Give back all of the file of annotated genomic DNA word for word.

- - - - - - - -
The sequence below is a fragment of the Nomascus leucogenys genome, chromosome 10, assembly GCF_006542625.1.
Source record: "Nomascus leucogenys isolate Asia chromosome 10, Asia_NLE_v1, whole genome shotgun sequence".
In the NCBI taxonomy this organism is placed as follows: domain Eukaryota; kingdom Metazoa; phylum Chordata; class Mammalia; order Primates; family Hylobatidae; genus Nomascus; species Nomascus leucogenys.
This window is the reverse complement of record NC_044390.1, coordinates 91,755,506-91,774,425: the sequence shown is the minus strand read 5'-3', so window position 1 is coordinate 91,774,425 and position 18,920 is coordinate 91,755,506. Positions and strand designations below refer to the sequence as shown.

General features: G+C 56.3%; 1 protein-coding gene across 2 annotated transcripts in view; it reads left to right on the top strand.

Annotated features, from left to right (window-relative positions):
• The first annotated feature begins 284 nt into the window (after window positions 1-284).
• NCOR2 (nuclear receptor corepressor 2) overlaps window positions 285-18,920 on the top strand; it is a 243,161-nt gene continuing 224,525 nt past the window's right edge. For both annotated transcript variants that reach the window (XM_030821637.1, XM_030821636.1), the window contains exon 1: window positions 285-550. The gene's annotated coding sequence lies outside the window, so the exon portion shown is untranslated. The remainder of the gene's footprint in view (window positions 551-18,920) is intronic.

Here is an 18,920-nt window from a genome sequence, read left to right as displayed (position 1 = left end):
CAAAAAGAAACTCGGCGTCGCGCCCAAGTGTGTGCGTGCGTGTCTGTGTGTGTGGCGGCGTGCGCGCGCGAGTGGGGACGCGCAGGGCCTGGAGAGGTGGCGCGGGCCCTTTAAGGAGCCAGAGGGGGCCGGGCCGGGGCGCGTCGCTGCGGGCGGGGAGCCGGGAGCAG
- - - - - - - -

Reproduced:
The sequence below is a fragment of the Nomascus leucogenys genome, chromosome 10, assembly GCF_006542625.1.
Source record: "Nomascus leucogenys isolate Asia chromosome 10, Asia_NLE_v1, whole genome shotgun sequence".
In the NCBI taxonomy this organism is placed as follows: domain Eukaryota; kingdom Metazoa; phylum Chordata; class Mammalia; order Primates; family Hylobatidae; genus Nomascus; species Nomascus leucogenys.
This window is the reverse complement of record NC_044390.1, coordinates 91,755,506-91,774,425: the sequence shown is the minus strand read 5'-3', so window position 1 is coordinate 91,774,425 and position 18,920 is coordinate 91,755,506. Positions and strand designations below refer to the sequence as shown.

General features: G+C 56.3%; 1 protein-coding gene across 2 annotated transcripts in view; it reads left to right on the top strand.

Annotated features, from left to right (window-relative positions):
• The first annotated feature begins 284 nt into the window (after window positions 1-284).
• NCOR2 (nuclear receptor corepressor 2) overlaps window positions 285-18,920 on the top strand; it is a 243,161-nt gene continuing 224,525 nt past the window's right edge. For both annotated transcript variants that reach the window (XM_030821637.1, XM_030821636.1), the window contains exon 1: window positions 285-550. The gene's annotated coding sequence lies outside the window, so the exon portion shown is untranslated. The remainder of the gene's footprint in view (window positions 551-18,920) is intronic.

Here is an 18,920-nt window from a genome sequence, read left to right as displayed (position 1 = left end):
CAAAAAGAAACTCGGCGTCGCGCCCAAGTGTGTGCGTGCGTGTCTGTGTGTGTGGCGGCGTGCGCGCGCGAGTGGGGACGCGCAGGGCCTGGAGAGGTGGCGCGGGCCCTTTAAGGAGCCAGAGGGGGCCGGGCCGGGGCGCGTCGCTGCGGGCGGGGAGCCGGGAGCAG